2:13pm PT by Scott Feinberg, Gregg Kilday
Academy Taking Steps to Simplify e-Voting for Oscars
The Academy of Motion Picture Arts and Sciences is making significant changes to simplify its electronic voting system, which got almost as much flack last awards season as the Obamacare website is currently receiving. The changes involve reducing the number of passwords required, making the VIN number assigned to each member invisible to users and making it easier to change passwords, The Hollywood Reporter has learned.
The changes, developed over the past eight months since e-voting was used by the Academy for the first time to determine winners of the 85th Oscars, come in response to gripes from members who found the online voting website, offered as an alternative to a traditional paper ballot, difficult to navigate.
The Academy sent an email today to its members, encouraging them to log on to their member accounts on Monday to pay their annual dues and to register how they wish to vote this year, either electronically or by paper ballot. The email outlined the improvements that have been made to the online voting process. Academy president Dawn Hudson wrote, "We listened to your feedback, and we improved the user experience without lowering the bar on security."
The changes address the biggest source of confusion last season: the log-in process. Because of heightened security concerns, members were required to use two distinct user names and passwords when the system was first introduced -- one to access the general membership section of the Academy's website (which many members are accustomed to using regularly in order to look up screening times, etc.) and the other to access the online voting website. Last year, many Academy members said they could not access the online voting website to fill out their nomination and/or final ballot.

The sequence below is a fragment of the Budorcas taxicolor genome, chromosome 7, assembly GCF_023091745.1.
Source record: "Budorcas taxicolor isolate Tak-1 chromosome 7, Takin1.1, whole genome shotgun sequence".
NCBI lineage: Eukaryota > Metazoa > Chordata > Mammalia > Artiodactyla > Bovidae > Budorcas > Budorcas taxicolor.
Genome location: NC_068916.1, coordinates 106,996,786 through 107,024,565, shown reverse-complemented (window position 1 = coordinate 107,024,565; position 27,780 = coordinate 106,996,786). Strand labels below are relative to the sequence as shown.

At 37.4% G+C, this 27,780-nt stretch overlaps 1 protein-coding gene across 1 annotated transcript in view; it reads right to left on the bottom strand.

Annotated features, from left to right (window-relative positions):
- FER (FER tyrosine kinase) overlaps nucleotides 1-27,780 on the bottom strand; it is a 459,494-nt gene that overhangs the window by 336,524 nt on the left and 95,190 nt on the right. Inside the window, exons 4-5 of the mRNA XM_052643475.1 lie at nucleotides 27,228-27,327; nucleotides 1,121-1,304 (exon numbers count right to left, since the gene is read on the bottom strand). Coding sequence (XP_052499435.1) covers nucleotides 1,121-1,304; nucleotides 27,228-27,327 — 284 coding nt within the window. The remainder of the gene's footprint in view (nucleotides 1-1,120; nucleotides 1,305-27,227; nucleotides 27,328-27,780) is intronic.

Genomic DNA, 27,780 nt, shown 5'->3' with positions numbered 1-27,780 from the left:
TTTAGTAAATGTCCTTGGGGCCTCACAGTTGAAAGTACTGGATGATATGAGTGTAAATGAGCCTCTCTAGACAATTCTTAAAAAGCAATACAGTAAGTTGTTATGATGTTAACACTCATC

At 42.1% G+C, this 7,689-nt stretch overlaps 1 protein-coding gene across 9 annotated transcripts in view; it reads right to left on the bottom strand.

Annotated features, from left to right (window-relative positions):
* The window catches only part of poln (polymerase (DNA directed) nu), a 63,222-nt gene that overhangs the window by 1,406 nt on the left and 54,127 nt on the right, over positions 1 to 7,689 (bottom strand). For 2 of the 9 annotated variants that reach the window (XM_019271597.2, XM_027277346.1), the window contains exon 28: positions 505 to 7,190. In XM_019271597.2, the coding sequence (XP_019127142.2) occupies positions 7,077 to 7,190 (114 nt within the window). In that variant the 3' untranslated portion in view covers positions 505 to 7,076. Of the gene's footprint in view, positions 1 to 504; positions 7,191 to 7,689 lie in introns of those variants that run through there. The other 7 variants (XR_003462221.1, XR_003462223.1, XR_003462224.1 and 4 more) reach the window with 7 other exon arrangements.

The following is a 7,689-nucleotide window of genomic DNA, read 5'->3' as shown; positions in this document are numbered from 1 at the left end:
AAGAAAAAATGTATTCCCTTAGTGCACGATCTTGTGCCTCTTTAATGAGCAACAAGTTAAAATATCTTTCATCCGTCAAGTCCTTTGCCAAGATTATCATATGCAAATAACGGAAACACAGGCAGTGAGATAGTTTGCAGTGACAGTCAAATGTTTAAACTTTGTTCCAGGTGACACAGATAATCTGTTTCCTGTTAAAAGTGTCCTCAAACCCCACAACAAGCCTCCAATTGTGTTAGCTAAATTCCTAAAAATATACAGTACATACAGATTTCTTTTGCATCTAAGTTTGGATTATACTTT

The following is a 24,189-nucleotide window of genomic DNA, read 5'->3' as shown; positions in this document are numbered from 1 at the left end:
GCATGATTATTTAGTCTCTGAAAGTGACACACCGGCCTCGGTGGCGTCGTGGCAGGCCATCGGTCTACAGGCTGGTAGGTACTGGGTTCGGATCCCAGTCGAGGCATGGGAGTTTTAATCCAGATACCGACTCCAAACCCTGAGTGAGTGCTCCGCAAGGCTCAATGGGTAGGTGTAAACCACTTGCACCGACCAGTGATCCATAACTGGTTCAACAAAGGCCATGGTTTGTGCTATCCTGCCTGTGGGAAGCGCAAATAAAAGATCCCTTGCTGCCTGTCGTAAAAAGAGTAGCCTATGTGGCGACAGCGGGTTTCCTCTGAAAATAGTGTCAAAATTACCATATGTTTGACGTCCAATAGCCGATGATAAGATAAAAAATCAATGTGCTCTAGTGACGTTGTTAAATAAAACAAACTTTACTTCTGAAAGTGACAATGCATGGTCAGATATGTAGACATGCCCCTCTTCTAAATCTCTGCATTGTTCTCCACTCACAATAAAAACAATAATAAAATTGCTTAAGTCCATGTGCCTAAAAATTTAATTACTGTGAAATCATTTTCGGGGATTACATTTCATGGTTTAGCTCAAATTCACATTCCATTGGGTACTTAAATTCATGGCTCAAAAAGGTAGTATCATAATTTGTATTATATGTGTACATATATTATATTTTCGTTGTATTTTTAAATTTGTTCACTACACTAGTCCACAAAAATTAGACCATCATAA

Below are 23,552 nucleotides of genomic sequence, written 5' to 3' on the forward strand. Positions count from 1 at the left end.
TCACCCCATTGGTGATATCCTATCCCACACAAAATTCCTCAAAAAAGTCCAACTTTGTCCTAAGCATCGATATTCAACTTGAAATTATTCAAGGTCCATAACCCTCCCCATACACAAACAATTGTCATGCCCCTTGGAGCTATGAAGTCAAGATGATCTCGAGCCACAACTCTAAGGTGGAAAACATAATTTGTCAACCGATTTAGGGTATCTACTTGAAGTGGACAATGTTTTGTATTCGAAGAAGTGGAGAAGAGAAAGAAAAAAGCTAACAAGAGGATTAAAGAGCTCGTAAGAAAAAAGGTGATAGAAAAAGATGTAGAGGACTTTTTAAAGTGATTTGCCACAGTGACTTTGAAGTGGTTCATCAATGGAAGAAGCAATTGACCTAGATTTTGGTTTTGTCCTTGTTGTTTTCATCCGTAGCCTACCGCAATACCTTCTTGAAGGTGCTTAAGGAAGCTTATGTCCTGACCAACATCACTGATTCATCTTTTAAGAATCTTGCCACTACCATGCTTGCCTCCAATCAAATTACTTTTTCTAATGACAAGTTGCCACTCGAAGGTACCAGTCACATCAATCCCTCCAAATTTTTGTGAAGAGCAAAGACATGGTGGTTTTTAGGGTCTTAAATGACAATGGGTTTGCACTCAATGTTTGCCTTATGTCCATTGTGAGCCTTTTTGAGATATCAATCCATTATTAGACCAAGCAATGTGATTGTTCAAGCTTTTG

The biggest change to e-voting this year is that members will now be able to use a single user name and password for both sites.
Additionally, last season, members were required to use a personal Voter Indentification Number, which they received by mail. Some found that added requirement confusing, and this year it has been eliminated from the process. (While the system still assigns a VIN number to each member, that number now operates in the background and is not visible to individual users.)
Finally, the Academy is making it easier to change passwords. Last season, if a member forgot or wanted to change a password, he had to wait 24 hours for a new password to be issued. Now, the change can be made instantly online.
"Online voting is convenient and easy to use," Hudson wrote. "Allowing you to vote from anywhere in the world and on any internet platform, whether you're on location, in the office, or on vacation."
In spite of last year's e-voting challenges, the Academy eventually reported, at an unprecedented all-members meeting on May 4, that there had been record voting-participation -- 90% -- in large part because of e-voting. While the Academy did not reveal how many of its members opted to vote electronically, then-Academy president Hawk Koch told journalists that 96 percent of members who signed up to vote online submitted a ballot and that 87 percent of members who received paper ballots submitted them.